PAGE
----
RFC: Host-endian device tree format

Scott Wood scottwood at freescale.com
Wed Jan 19 13:19:25 EST 2011

On Wed, 19 Jan 2011 10:43:02 +0000
Dave Martin <dave.martin at linaro.org> wrote:

> Hi all,
> Apologies if this has been discussed before--- I don't see an obvious
> rebuttal in my quick searching past threads, so I'll just quickly ask
> the question:
> Could we use host-endianness for the device tree binary blob?
> The fdt binary format seems to lend itself strongly to a host-endian
> format: it begins with a word-sized magic number, and when parsing the
> device tree every elements type and size is known before that element
> is read; furthermore, every element is size-aligned.  Therefore, I
> (naively?) presume that a little-endian format should "just work",
> simply by flipping the endianness of every element and discarding all
> the __be32_to_cpu() type stuff when reading the fdt at boot time.  The
> magic number ensures that there's no risk of accidentally reading the
> fst in the wrong byte order.

It's simpler and faster to unconditionally swap a word as you load it,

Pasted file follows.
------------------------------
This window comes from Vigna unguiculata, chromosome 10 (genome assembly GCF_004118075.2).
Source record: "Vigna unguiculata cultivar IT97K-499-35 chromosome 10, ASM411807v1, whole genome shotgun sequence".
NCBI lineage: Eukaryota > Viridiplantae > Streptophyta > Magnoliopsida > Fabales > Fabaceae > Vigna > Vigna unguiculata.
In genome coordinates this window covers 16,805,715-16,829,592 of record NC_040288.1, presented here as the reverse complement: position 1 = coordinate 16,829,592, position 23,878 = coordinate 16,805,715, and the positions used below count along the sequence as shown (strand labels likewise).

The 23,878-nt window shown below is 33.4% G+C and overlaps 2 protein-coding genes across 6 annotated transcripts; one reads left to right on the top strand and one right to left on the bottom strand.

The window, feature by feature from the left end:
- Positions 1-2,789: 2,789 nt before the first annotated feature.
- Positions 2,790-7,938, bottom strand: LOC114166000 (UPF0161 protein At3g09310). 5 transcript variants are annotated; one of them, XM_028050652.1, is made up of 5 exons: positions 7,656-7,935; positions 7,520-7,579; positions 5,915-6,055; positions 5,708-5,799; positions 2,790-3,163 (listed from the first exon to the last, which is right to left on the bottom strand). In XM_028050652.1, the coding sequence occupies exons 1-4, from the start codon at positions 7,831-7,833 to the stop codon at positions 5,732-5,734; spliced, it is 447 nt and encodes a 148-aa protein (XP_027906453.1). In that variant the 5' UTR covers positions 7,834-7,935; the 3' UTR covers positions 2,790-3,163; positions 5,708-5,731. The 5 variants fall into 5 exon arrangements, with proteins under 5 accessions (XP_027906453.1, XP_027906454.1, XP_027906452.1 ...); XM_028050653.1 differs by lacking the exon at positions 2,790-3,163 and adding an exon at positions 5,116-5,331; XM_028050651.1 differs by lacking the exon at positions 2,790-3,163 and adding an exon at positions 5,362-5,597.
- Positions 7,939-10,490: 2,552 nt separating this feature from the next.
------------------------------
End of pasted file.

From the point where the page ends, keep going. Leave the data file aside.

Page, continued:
especially on instruction sets with swapping support, than it is to
dynamically decide whether to swap.  It would be nice if GCC would let
data structures be annotated with endianness, so that it would
automatically swap when needed, though.

Look at the I/O accessors in drivers/dma/fsldma.h -- that complexity
wouldn't have been necessary if Freescale hadn't "fixed" the endianness
when sticking the DMA engine in a new chip family.

What about bi-endian hardware?  Is it possible you might ever want to
boot a kernel in one endianness when the device tree was generated
assuming the opposite choice?


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